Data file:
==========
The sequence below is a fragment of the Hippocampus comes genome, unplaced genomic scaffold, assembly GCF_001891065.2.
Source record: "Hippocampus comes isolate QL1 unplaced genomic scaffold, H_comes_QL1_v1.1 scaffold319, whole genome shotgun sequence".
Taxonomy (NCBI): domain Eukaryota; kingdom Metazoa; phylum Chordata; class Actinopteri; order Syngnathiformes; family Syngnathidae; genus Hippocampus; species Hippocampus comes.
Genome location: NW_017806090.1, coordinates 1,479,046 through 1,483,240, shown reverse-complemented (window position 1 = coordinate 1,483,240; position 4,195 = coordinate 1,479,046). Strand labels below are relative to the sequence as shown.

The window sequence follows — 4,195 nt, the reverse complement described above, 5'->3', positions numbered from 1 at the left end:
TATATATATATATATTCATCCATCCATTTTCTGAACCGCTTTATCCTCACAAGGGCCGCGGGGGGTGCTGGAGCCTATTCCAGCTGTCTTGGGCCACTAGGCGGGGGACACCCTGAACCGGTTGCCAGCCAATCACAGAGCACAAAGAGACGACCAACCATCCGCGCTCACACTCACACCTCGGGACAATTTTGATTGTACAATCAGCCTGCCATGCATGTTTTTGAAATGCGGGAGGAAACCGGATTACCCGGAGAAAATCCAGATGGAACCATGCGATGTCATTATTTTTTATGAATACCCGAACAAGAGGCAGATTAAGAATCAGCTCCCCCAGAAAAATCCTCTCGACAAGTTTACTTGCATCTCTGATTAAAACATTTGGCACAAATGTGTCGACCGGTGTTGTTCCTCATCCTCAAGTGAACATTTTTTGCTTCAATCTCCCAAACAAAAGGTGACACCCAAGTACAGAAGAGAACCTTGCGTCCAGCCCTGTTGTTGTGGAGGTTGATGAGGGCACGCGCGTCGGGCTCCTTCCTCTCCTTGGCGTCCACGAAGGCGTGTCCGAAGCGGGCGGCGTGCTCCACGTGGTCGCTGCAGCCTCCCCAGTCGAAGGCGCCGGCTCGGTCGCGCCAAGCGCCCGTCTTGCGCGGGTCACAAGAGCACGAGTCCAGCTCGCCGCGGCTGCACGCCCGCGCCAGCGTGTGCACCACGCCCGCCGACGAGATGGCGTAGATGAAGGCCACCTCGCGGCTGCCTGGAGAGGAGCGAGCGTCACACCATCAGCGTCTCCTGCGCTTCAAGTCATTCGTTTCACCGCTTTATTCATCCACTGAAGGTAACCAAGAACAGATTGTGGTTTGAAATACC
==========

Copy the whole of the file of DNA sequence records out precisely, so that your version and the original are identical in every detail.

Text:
The sequence below is a fragment of the Hippocampus comes genome, unplaced genomic scaffold, assembly GCF_001891065.2.
Source record: "Hippocampus comes isolate QL1 unplaced genomic scaffold, H_comes_QL1_v1.1 scaffold319, whole genome shotgun sequence".
Taxonomy (NCBI): domain Eukaryota; kingdom Metazoa; phylum Chordata; class Actinopteri; order Syngnathiformes; family Syngnathidae; genus Hippocampus; species Hippocampus comes.
Genome location: NW_017806090.1, coordinates 1,479,046 through 1,483,240, shown reverse-complemented (window position 1 = coordinate 1,483,240; position 4,195 = coordinate 1,479,046). Strand labels below are relative to the sequence as shown.

The window sequence follows — 4,195 nt, the reverse complement described above, 5'->3', positions numbered from 1 at the left end:
TATATATATATATATTCATCCATCCATTTTCTGAACCGCTTTATCCTCACAAGGGCCGCGGGGGGTGCTGGAGCCTATTCCAGCTGTCTTGGGCCACTAGGCGGGGGACACCCTGAACCGGTTGCCAGCCAATCACAGAGCACAAAGAGACGACCAACCATCCGCGCTCACACTCACACCTCGGGACAATTTTGATTGTACAATCAGCCTGCCATGCATGTTTTTGAAATGCGGGAGGAAACCGGATTACCCGGAGAAAATCCAGATGGAACCATGCGATGTCATTATTTTTTATGAATACCCGAACAAGAGGCAGATTAAGAATCAGCTCCCCCAGAAAAATCCTCTCGACAAGTTTACTTGCATCTCTGATTAAAACATTTGGCACAAATGTGTCGACCGGTGTTGTTCCTCATCCTCAAGTGAACATTTTTTGCTTCAATCTCCCAAACAAAAGGTGACACCCAAGTACAGAAGAGAACCTTGCGTCCAGCCCTGTTGTTGTGGAGGTTGATGAGGGCACGCGCGTCGGGCTCCTTCCTCTCCTTGGCGTCCACGAAGGCGTGTCCGAAGCGGGCGGCGTGCTCCACGTGGTCGCTGCAGCCTCCCCAGTCGAAGGCGCCGGCTCGGTCGCGCCAAGCGCCCGTCTTGCGCGGGTCACAAGAGCACGAGTCCAGCTCGCCGCGGCTGCACGCCCGCGCCAGCGTGTGCACCACGCCCGCCGACGAGATGGCGTAGATGAAGGCCACCTCGCGGCTGCCTGGAGAGGAGCGAGCGTCACACCATCAGCGTCTCCTGCGCTTCAAGTCATTCGTTTCACCGCTTTATTCATCCACTGAAGGTAACCAAGAACAGATTGTGGTTTGAAATACC